On Tuesday, farm workers launched a 13-day, 200-mile march, through California's rich agricultural Central Valley to the State Capitol in Sacramento.
Their mission? Enactment of the Fair Treatment for Farm Workers Act and the right to be paid overtime after 8 hours a day, 40 hours a week "just like any other worker," the United Farm Workers (UFW) union announced.
The UFW is encouraging their supporters to join the marchers in person or virtually from anywhere in the country by signing their petition.
They are demanding Democratic Gov. Jerry Brown sign the bills, which are expected to be introduced soon and then approved by the majority Democrat legislature.
Two months ago, the governor vetoed an earlier version of the Fair Treatment act, which would have given farm workers the option to gain union recognition from an employer by signing a majority of cards showing preference for the union.
The union said the new revised "majority sign up bill would give the workers an alternative to the current system - which grower fear tactics has turned into a mockery."
The union charged that the present system for organizing farm workers into the union, by way of elections, is rife with "intimidation and threats" by employers.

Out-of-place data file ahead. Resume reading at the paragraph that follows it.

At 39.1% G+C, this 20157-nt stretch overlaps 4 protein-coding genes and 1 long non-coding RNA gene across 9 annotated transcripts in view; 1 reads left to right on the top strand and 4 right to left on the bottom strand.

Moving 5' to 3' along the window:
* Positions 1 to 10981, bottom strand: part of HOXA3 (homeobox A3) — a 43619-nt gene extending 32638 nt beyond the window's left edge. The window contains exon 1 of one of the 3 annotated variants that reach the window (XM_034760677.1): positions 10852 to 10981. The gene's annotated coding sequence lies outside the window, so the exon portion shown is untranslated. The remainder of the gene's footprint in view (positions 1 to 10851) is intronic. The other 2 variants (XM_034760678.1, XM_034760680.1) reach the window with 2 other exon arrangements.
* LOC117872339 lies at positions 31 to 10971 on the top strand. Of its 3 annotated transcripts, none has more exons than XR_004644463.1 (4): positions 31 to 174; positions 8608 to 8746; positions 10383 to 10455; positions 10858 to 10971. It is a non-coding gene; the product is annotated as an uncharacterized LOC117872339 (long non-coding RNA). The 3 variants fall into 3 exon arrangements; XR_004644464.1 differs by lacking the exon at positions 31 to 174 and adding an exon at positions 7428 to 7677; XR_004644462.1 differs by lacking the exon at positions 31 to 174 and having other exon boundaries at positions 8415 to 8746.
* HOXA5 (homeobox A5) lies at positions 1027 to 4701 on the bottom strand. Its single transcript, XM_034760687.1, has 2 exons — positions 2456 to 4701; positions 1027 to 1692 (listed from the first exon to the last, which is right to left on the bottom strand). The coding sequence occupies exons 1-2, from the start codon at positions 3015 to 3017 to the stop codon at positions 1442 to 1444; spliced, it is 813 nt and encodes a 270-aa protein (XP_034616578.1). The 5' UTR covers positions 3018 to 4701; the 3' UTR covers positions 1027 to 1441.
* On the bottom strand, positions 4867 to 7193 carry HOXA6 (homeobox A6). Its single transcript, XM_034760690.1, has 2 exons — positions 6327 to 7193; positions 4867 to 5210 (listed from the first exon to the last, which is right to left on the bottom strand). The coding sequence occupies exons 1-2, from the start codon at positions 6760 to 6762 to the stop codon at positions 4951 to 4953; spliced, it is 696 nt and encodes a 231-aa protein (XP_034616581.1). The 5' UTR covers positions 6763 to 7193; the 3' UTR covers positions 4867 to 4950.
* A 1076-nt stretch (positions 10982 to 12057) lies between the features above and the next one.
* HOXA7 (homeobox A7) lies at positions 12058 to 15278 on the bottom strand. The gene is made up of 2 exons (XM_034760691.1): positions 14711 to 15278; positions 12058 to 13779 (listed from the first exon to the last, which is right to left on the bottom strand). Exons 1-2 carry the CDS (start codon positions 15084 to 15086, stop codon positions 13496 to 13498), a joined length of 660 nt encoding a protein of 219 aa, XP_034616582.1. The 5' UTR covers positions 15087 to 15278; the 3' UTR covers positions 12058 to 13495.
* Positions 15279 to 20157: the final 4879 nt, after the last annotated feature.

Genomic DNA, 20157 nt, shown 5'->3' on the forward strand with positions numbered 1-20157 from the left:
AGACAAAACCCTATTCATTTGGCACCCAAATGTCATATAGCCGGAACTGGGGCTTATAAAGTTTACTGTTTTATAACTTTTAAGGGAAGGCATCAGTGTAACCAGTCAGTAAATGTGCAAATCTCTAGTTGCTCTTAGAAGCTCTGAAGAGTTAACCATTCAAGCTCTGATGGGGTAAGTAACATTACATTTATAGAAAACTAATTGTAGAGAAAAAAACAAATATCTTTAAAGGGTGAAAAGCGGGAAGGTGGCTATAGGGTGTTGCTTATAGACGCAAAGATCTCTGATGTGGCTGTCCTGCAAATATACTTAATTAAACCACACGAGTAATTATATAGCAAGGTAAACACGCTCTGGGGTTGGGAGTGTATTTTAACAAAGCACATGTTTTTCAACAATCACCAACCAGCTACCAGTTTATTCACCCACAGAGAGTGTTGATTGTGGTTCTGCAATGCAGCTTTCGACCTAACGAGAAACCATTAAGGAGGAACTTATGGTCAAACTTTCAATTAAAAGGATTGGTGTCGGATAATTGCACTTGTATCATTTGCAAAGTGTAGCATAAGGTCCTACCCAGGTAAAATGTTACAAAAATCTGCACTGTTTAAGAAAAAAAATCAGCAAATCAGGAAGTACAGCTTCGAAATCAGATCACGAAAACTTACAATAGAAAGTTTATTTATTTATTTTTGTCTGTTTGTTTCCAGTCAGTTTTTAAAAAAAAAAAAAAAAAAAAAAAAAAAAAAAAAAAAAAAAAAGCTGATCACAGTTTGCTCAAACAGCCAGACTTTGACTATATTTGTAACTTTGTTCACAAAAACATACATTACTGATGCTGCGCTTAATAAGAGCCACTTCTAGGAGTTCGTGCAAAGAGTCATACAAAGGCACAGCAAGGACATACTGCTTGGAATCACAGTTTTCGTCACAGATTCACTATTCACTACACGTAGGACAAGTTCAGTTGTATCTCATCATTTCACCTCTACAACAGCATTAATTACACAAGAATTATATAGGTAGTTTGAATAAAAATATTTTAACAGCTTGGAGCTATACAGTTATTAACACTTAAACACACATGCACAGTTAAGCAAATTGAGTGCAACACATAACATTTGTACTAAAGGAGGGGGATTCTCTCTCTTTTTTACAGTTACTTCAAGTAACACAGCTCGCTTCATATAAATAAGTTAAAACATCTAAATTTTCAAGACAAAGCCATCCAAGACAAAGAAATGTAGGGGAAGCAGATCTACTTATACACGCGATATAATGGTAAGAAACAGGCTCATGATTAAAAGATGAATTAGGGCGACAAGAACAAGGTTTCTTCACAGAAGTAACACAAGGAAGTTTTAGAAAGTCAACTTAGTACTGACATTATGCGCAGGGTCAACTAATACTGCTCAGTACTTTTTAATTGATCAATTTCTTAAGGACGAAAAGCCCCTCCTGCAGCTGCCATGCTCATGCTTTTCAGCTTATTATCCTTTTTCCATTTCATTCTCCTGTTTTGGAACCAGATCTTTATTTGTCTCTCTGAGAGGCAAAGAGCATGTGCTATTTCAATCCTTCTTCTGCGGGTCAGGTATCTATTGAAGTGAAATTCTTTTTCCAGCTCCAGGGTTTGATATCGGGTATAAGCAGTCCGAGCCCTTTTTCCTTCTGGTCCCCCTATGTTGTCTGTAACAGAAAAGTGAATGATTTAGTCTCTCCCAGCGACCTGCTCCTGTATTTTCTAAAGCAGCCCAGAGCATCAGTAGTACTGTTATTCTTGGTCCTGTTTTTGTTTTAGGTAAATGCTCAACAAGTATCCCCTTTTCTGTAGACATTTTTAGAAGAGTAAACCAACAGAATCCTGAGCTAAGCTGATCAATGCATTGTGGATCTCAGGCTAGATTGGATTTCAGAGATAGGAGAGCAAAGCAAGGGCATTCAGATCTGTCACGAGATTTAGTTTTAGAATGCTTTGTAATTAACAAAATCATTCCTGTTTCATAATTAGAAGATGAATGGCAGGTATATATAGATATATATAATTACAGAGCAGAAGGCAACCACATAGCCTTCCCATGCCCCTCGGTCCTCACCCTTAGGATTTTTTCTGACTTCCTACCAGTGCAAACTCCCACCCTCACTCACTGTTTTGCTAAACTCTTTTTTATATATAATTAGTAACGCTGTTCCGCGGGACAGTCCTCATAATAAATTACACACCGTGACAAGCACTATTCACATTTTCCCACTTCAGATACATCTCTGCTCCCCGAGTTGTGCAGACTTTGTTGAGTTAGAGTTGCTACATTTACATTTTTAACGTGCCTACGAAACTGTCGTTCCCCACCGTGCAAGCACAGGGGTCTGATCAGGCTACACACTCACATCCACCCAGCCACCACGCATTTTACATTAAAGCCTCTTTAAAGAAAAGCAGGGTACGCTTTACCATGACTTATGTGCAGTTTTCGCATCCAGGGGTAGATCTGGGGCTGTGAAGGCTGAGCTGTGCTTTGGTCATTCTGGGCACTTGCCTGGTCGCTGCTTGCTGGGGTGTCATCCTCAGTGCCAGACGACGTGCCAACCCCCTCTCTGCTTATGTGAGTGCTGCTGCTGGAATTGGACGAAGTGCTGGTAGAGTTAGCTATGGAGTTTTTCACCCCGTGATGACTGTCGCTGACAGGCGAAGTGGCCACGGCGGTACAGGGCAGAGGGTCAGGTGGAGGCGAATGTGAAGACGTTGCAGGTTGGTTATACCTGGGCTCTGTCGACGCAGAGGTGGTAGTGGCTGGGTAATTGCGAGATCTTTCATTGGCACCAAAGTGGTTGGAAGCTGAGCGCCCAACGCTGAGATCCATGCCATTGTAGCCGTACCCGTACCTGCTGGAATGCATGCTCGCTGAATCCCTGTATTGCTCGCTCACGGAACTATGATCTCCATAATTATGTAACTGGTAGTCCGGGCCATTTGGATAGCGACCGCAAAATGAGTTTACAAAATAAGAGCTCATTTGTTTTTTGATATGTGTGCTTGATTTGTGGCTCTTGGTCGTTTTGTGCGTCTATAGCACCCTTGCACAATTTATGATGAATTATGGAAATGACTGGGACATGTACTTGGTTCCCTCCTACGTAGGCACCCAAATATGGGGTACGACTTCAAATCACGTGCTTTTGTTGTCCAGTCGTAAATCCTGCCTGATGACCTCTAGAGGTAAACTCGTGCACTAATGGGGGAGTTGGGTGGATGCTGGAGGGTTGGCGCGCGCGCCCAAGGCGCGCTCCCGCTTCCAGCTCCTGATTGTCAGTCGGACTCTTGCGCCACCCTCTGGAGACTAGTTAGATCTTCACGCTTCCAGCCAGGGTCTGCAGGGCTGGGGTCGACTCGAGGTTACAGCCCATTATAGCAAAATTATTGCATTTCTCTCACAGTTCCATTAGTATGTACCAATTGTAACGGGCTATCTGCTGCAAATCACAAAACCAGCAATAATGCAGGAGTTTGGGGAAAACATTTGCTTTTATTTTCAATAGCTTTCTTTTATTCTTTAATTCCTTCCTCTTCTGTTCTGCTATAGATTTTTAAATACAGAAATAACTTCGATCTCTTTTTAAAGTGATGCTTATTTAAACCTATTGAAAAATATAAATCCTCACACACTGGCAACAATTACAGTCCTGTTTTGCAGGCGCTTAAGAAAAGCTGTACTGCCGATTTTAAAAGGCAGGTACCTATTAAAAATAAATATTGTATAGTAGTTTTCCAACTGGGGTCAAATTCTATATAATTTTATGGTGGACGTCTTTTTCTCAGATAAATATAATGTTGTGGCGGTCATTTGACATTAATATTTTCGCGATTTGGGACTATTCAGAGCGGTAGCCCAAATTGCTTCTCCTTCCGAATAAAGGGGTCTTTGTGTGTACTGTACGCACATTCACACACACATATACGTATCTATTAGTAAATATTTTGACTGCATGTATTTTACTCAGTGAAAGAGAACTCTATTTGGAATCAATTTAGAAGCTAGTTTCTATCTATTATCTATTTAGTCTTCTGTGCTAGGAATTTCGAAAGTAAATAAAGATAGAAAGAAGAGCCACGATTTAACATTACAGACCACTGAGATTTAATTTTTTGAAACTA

In addition, the UFW said that hundreds of farm workers have waited more than a year for the state Agricultural Labor Relations Board to certify the elections in which the workers voted for union representation.
Two months ago, the union reported more than 1,000 farm workers held vigils, fasted and rallied - in many cases risking their jobs - in an effort to lobby the governor and expose the conditions under which they're being forced to work.
Without these bills, the union said farm workers would continue to be exposed to "unbearable conditions and pressure."
The violations cited by the union include:
- No access to shade, water, heat training and breaks during the hot summer months.
- Wage and hour violations.
- Overexposure to pesticides.
- Sexual harassment.
- Lack of sanitation and lax safety standards.
"I'm very upset," said Maria Escutia, who has labored in the table grapes sector for more than a decade. "We work in dangerous conditions. In the heat, in the cold and we deserve to be treated better without being intimidated. We deserve the right to benefits. We deserve this and more?"
Escutia is one of approximately 50 full-time marchers who will be joined by farm workers and community supporters as they make their way to the state capital, where they will be met by thousands of farm workers on September 4, during Labor Day weekend, the union said.
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